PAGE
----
Karen Barber has worked at the Yoakum, Texas hospital for 30 years.
Recently, Yoakum Community Hospital (YCH), a 25-bed critical access hospital in Yoakum, Texas, announced that its CEO will be retiring this fall.
Karen Barber, who has led the hospital as CEO since 2006, originally joined the hospital in 1992 as a labor and delivery nurse. She will continue in her role through November 11.
"The entire Board is extremely supportive of Karen’s decision and thankful for her many years of friendship and exemplary leadership," Ronnie Leck, chair of the YCH board of trustees, said in a statement. "Board members, hospital staff at all levels, volunteers and the community at large have greatly benefited from her highly participative leadership style and commitment to reach the best solutions and decisions during the best and worst of times. Karen has truly been a great leader."
The hospital is managed by Community Hospital Corporation of Plano Texas, which will collaborate with the YCH board and lead a search for Barber's successor.
Karen Barber, CEO, Yoakum Community Hospital. Photo courtesy of Yoakum Community Hospital.
Barber recently spoke with HealthLeaders about her experience working at and leading the hospital, which celebrated 100 years of service this year.
This transcript has been edited for clarity and brevity.
HL: What kept you working at YCH for 30 years?
Barber: It's home for me; these are my friends and my neighbors that I get to work with and take care of. That's really what it boils down to for me. I had no interest in going anywhere else and I've really enjoyed it. It's been very satisfying to work with people I know.
HL: What originally brought you into leadership?
Barber: The need within the facility. When leaders left, those positions were available. I didn't have an interest in it, but I felt like that was the direction I needed to go, and I had the support of my family and my peers as well.
HL: I've talked to a lot of women CEOs who say that they're an accidental CEO, is that your experience?
Barber: What you're saying is so true because I've been a CEO almost 17 years, [and] it was not something I ever thought I wanted to do. But, also back 17 years ago, there weren't as many nurses in the CEO position. When I did take the CEO position, I felt like there wasn't as much resistance as I thought there could have been for a woman or a nurse in a CEO position. I think that's gotten easier because it seems to be [more welcomed]; a nurse can run a hospital.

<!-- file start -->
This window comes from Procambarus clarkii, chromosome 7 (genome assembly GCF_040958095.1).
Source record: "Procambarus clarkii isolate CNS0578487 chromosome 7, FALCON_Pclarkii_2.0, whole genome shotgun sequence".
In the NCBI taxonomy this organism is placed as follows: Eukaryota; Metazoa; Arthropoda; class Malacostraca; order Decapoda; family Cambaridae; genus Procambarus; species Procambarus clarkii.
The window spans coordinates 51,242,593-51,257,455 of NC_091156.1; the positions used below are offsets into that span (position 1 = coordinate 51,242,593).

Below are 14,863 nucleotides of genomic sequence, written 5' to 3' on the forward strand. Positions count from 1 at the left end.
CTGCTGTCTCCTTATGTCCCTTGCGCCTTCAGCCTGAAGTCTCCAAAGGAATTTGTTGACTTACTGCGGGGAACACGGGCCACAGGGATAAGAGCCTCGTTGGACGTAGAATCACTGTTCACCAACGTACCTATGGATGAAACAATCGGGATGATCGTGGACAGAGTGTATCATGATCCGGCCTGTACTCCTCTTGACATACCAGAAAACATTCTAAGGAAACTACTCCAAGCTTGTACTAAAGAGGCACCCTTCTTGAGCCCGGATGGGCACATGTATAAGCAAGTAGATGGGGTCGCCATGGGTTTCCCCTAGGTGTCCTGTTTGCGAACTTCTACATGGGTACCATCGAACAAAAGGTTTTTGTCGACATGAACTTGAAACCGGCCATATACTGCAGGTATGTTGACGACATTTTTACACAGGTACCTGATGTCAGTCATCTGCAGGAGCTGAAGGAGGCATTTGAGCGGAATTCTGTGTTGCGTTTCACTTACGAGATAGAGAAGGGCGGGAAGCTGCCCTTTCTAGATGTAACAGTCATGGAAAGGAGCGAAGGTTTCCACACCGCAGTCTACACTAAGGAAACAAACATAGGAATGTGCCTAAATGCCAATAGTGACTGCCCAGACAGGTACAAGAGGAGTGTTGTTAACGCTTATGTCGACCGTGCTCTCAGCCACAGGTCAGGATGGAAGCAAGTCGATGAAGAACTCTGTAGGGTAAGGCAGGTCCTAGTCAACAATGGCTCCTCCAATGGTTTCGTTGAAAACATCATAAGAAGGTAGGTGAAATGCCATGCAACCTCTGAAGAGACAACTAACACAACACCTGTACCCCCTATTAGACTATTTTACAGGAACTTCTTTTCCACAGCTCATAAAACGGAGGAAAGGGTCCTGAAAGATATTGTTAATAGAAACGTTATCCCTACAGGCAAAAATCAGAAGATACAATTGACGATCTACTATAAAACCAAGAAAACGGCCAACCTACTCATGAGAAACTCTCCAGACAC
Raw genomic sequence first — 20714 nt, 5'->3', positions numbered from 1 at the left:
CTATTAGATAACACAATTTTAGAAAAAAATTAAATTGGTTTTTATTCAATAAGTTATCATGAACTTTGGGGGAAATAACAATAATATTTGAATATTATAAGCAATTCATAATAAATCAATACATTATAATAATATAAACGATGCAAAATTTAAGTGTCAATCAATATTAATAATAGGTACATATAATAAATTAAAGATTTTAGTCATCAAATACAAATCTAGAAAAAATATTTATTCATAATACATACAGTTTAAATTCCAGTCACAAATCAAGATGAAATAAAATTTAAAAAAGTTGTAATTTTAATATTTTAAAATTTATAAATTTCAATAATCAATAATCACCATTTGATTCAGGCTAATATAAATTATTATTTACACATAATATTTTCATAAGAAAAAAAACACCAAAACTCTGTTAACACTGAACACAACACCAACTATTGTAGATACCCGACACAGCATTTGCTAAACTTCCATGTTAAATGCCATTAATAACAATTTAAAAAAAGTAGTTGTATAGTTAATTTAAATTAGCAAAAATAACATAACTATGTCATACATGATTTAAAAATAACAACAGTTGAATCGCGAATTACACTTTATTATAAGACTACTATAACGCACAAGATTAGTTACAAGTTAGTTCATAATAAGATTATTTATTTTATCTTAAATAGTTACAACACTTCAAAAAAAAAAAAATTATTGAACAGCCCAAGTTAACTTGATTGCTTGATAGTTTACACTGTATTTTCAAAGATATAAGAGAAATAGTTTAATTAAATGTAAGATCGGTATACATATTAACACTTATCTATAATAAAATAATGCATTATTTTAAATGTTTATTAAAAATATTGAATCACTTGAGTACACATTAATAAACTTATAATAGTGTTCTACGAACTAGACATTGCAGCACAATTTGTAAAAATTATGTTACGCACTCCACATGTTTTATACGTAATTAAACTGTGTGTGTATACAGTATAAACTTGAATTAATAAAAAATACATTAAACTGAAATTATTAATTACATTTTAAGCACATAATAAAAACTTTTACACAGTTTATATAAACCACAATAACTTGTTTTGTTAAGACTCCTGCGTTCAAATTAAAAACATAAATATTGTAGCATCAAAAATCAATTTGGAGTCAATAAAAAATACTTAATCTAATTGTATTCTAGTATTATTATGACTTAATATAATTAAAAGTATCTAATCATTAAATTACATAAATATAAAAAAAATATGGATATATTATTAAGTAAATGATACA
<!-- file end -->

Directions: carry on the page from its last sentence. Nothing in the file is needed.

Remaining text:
HL: How does your background as a nurse help you lead as a CEO?
Barber: It's been my strength because I understand what [the nurses and clinical staff are] doing out there. I know what the staff needs, I know what the patients need. And I work well with medical staff and feel like they trust me because I'm not an outsider coming in to run a business. I'm here to take care of the patients.
HL: What healthcare advancements that have come over the last 30 years stand out to you?
Barber: Electronic Health Records. And telemedicine, recently for us. And robotics, because we do tele-neurology and that has been a tremendous benefit to our community.
HL: What are some of your favorite career highlights and accomplishments?
Barber: We were recognized as one of the top 100 rural hospitals, and that was significant for us.
Something else that was special to me, is we started a program years ago called Club Med [where] we work with local juniors and seniors at our high school. We do monthly classes with those kids to give them exposure to job opportunities and how a hospital works. One of the highlights for me has been we've had several of those students that have come back that now work for us. We have two nurse practitioners, we have two rad techs, as well as lab techs [ who went through the program.
HL: What has been your experience leading as a woman in healthcare and leading as a nurse?
Barber: You can't be a nurse and not have compassion, and I think that carries over into the CEO position. In healthcare there are good days and then there are not good days, and you still have to care for those caregivers, not just the patients.
Our core values here are respect, integrity, stewardship, and excellence, and if we follow our core values, that is what benefits the patients that are in our facility as well as each other.
HL: What advice do you have for aspiring healthcare leaders?
Barber: Be sure that the decisions that you make are in the right interests of those that you serve, not you, personally, stick to your core values, and set the example.
HL: What are you looking forward to following your retirement?
Barber: I look forward to spending time with family. [My husband and I] have six kids and nine grandkids. So, lots to do; that will keep us busy.
Melanie Blackman is a contributing editor for strategy, marketing, and human resources at HealthLeaders, an HCPro brand.